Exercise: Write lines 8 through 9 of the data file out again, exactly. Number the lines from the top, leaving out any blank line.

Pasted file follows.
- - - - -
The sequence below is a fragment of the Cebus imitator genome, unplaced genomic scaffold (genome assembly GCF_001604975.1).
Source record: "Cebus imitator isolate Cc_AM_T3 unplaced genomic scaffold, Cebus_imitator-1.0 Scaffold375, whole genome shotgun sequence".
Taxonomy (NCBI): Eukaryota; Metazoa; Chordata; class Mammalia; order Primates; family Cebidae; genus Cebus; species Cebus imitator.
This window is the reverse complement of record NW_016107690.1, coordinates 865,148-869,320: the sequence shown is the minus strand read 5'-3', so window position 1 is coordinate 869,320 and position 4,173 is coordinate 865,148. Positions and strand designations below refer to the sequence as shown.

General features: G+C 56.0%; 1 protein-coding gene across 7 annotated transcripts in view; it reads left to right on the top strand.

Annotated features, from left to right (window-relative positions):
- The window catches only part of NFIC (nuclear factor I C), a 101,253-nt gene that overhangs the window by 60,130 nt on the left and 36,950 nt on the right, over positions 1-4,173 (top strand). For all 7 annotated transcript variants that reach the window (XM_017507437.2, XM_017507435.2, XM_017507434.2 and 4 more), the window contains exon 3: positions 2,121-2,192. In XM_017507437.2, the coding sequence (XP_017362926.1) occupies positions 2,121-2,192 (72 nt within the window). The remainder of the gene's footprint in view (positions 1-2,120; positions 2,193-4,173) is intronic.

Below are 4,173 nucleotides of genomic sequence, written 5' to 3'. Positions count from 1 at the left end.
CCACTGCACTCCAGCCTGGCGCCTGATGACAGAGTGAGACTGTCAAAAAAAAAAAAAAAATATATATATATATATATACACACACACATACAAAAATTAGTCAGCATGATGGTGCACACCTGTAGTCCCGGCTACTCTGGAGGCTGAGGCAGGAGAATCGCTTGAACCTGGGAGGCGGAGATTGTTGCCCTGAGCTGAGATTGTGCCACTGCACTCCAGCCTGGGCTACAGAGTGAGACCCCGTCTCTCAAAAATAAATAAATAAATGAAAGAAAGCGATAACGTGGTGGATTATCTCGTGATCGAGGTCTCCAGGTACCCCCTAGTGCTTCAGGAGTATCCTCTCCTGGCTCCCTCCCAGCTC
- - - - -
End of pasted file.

Below are 4,173 nucleotides of genomic sequence, written 5' to 3'. Positions count from 1 at the left end.
CCACTGCACTCCAGCCTGGCGCCTGATGACAGAGTGAGACTGTCAAAAAAAAAAAAAAAATATATATATATATATATACACACACACATACAAAAATTAGTCAGCATGATGGTGCACACCTGTAGTCCCGGCTACTCTGGAGGCTGAGGCAGGAGAATCGCTTGAACCTGGGAGGCGGAGATTGTTGCCCTGAGCTGAGATTGTGCCACTGCACTCCAGCCTGGGCTACAGAGTGAGACCCCGTCTCTCAAAAATAAATAAATAAATGAAAGAAAGCGATAACGTGGTGGATTATCTCGTGATCGAGGTCTCCAGGTACCCCCTAGTGCTTCAGGAGTATCCTCTCCTGGCTCCCTCCCAGCTC